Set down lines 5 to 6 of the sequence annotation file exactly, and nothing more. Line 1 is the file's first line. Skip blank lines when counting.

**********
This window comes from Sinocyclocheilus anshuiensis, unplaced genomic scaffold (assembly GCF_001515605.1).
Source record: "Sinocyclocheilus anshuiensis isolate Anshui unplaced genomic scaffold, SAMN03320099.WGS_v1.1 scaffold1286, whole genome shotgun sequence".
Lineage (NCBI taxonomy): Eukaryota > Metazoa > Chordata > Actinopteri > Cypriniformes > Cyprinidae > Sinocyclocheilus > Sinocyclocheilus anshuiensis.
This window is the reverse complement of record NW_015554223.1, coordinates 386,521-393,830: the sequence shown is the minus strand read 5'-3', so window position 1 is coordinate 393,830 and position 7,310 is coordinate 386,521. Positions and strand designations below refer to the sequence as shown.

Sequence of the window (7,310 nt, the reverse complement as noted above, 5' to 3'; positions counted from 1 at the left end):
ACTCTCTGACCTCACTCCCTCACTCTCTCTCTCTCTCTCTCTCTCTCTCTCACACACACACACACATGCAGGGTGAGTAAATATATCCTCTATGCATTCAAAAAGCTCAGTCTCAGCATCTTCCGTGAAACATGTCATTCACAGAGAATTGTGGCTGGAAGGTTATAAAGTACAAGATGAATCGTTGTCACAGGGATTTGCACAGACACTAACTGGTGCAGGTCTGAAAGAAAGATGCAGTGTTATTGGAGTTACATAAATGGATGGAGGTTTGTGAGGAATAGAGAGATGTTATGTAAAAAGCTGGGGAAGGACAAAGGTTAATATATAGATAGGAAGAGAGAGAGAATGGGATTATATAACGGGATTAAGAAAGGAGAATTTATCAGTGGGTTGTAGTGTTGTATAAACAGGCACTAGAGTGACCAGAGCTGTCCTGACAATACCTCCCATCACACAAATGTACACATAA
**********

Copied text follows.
Sequence of the window (7,310 nt, the reverse complement as noted above, 5' to 3'; positions counted from 1 at the left end):
ACTCTCTGACCTCACTCCCTCACTCTCTCTCTCTCTCTCTCTCTCTCTCTCACACACACACACACATGCAGGGTGAGTAAATATATCCTCTATGCATTCAAAAAGCTCAGTCTCAGCATCTTCCGTGAAACATGTCATTCACAGAGAATTGTGGCTGGAAGGTTATAAAGTACAAGATGAATCGTTGTCACAGGGATTTGCACAGACACTAACTGGTGCAGGTCTGAAAGAAAGATGCAGTGTTATTGGAGTTACATAAATGGATGGAGGTTTGTGAGGAATAGAGAGATGTTATGTAAAAAGCTGGGGAAGGACAAAGGTTAATATATAGATAGGAAGAGAGAGAGAATGGGATTATATAACGGGATTAAGAAAGGAGAATTTATCAGTGGGTTGTAGTGTTGTATAAACAGGCACTAGAGTGACCAGAGCTGTCCTGACAATACCTCCCATCACACAAATGTACACATAA